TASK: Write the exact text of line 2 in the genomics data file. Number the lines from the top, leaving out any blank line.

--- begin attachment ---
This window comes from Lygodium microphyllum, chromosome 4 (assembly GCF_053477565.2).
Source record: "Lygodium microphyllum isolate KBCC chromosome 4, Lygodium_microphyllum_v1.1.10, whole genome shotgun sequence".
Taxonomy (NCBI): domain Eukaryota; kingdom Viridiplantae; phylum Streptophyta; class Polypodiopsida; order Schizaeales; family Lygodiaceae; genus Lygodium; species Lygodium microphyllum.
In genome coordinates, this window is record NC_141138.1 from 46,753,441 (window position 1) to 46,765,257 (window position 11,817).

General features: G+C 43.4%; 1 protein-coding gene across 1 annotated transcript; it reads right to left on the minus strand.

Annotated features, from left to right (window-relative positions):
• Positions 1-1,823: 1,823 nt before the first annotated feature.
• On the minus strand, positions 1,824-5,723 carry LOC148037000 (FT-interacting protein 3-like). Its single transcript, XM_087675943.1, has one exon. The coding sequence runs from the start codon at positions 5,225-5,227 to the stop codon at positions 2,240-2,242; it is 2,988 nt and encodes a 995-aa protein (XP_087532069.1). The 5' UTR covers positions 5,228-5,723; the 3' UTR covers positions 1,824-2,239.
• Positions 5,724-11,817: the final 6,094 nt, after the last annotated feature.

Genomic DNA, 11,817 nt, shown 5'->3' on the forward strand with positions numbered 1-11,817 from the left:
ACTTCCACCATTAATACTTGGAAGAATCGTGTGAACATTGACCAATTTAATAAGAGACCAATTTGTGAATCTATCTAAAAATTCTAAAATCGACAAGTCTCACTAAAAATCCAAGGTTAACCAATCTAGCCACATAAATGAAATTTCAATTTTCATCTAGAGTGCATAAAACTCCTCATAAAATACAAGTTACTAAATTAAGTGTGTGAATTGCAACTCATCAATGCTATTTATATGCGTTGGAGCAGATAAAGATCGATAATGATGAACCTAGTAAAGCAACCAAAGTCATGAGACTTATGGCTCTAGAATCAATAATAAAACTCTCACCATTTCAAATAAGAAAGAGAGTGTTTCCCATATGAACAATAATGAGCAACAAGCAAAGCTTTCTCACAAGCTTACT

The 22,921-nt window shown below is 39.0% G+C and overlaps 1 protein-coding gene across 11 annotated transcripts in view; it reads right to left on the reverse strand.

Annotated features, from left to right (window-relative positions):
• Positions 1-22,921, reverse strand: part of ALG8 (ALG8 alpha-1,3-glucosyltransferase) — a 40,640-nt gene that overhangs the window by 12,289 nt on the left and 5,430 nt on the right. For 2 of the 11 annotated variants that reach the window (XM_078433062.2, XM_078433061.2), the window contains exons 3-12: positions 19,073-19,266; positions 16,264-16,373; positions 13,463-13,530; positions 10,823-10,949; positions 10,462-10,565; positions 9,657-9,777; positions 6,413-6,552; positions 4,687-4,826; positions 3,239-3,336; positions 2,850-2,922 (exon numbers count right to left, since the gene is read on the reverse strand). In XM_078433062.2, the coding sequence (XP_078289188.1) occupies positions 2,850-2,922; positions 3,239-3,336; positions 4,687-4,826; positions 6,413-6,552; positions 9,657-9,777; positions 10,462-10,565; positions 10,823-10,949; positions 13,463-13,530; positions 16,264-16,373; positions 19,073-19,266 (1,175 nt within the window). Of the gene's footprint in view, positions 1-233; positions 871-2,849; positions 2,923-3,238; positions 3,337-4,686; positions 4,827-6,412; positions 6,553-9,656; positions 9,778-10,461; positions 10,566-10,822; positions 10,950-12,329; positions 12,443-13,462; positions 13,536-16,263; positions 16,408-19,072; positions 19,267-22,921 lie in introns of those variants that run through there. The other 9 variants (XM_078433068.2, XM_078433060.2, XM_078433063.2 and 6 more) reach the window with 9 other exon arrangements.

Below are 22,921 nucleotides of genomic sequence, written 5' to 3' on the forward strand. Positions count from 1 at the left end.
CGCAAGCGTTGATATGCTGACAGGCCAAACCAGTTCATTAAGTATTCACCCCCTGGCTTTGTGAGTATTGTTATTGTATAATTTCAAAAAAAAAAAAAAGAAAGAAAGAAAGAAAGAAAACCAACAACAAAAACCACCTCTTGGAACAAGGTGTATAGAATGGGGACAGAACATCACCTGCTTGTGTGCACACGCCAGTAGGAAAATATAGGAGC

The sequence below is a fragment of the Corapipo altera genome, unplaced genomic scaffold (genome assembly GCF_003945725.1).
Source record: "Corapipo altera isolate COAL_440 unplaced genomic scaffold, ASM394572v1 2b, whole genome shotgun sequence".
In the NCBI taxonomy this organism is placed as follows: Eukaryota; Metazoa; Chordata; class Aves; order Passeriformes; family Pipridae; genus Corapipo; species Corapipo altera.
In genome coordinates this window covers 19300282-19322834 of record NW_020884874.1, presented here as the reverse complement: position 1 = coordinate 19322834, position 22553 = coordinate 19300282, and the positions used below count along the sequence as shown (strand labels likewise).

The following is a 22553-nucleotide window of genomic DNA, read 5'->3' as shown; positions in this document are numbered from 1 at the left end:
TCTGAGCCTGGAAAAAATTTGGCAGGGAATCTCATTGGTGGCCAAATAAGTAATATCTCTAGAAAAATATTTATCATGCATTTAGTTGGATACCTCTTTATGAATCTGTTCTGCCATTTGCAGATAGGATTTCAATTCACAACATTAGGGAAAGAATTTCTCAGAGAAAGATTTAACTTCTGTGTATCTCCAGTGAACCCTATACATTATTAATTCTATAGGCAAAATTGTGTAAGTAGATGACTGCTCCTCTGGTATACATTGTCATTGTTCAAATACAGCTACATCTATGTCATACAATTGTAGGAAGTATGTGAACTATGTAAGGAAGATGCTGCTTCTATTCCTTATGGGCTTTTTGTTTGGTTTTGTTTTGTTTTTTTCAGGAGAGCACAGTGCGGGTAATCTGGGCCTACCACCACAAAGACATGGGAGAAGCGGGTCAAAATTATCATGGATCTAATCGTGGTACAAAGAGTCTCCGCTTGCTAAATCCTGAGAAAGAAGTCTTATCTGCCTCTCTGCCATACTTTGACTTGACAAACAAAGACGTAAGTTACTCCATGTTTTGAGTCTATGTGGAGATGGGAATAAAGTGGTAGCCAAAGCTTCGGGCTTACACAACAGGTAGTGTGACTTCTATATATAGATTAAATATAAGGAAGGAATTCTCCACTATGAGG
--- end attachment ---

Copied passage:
Source record: "Lygodium microphyllum isolate KBCC chromosome 4, Lygodium_microphyllum_v1.1.10, whole genome shotgun sequence".